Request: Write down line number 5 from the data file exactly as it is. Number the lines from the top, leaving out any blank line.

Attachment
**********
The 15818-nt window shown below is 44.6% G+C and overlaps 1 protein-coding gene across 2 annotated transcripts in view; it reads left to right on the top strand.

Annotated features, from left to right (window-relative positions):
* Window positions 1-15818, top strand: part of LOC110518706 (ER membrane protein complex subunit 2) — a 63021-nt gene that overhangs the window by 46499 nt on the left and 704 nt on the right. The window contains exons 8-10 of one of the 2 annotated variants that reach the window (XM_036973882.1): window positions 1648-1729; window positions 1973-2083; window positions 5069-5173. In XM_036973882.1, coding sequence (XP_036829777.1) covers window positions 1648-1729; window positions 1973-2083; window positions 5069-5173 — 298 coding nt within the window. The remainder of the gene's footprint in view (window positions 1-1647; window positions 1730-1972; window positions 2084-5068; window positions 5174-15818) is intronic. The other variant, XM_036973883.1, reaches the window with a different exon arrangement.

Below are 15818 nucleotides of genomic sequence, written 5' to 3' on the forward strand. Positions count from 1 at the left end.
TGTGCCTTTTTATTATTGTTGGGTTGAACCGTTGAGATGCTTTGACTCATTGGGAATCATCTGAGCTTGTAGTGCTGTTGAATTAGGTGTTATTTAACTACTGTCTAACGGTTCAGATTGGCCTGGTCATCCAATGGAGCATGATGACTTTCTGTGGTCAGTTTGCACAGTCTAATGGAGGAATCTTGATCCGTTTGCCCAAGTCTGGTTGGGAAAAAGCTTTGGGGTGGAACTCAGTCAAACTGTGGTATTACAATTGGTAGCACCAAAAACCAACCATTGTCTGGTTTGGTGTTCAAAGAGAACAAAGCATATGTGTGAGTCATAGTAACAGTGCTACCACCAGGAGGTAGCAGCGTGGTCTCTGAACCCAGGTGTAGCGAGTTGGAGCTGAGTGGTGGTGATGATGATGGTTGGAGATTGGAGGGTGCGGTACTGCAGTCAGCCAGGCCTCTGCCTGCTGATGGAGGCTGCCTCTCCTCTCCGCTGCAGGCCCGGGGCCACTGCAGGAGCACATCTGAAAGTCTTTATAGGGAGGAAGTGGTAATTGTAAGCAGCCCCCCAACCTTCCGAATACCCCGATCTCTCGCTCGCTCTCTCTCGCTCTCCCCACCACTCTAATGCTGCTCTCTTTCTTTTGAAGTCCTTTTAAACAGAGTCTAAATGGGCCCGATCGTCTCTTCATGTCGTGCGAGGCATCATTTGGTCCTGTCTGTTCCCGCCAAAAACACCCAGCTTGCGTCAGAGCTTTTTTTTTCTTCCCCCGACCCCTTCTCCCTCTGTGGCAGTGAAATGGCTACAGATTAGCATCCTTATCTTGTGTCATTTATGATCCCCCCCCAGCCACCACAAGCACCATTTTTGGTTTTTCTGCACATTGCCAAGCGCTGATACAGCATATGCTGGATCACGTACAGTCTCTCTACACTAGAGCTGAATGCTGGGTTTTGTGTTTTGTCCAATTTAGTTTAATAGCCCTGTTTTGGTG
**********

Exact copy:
TGTGCCTTTTTATTATTGTTGGGTTGAACCGTTGAGATGCTTTGACTCATTGGGAATCATCTGAGCTTGTAGTGCTGTTGAATTAGGTGTTATTTAACTACTGTCTAACGGTTCAGATTGGCCTGGTCATCCAATGGAGCATGATGACTTTCTGTGGTCAGTTTGCACAGTCTAATGGAGGAATCTTGATCCGTTTGCCCAAGTCTGGTTGGGAAAAAGCTTTGGGGTGGAACTCAGTCAAACTGTGGTATTACAATTGGTAGCACCAAAAACCAACCATTGTCTGGTTTGGTGTTCAAAGAGAACAAAGCATATGTGTGAGTCATAGTAACAGTGCTACCACCAGGAGGTAGCAGCGTGGTCTCTGAACCCAGGTGTAGCGAGTTGGAGCTGAGTGGTGGTGATGATGATGGTTGGAGATTGGAGGGTGCGGTACTGCAGTCAGCCAGGCCTCTGCCTGCTGATGGAGGCTGCCTCTCCTCTCCGCTGCAGGCCCGGGGCCACTGCAGGAGCACATCTGAAAGTCTTTATAGGGAGGAAGTGGTAATTGTAAGCAGCCCCCCAACCTTCCGAATACCCCGATCTCTCGCTCGCTCTCTCTCGCTCTCCCCACCACTCTAATGCTGCTCTCTTTCTTTTGAAGTCCTTTTAAACAGAGTCTAAATGGGCCCGATCGTCTCTTCATGTCGTGCGAGGCATCATTTGGTCCTGTCTGTTCCCGCCAAAAACACCCAGCTTGCGTCAGAGCTTTTTTTTTCTTCCCCCGACCCCTTCTCCCTCTGTGGCAGTGAAATGGCTACAGATTAGCATCCTTATCTTGTGTCATTTATGATCCCCCCCCAGCCACCACAAGCACCATTTTTGGTTTTTCTGCACATTGCCAAGCGCTGATACAGCATATGCTGGATCACGTACAGTCTCTCTACACTAGAGCTGAATGCTGGGTTTTGTGTTTTGTCCAATTTAGTTTAATAGCCCTGTTTTGGTG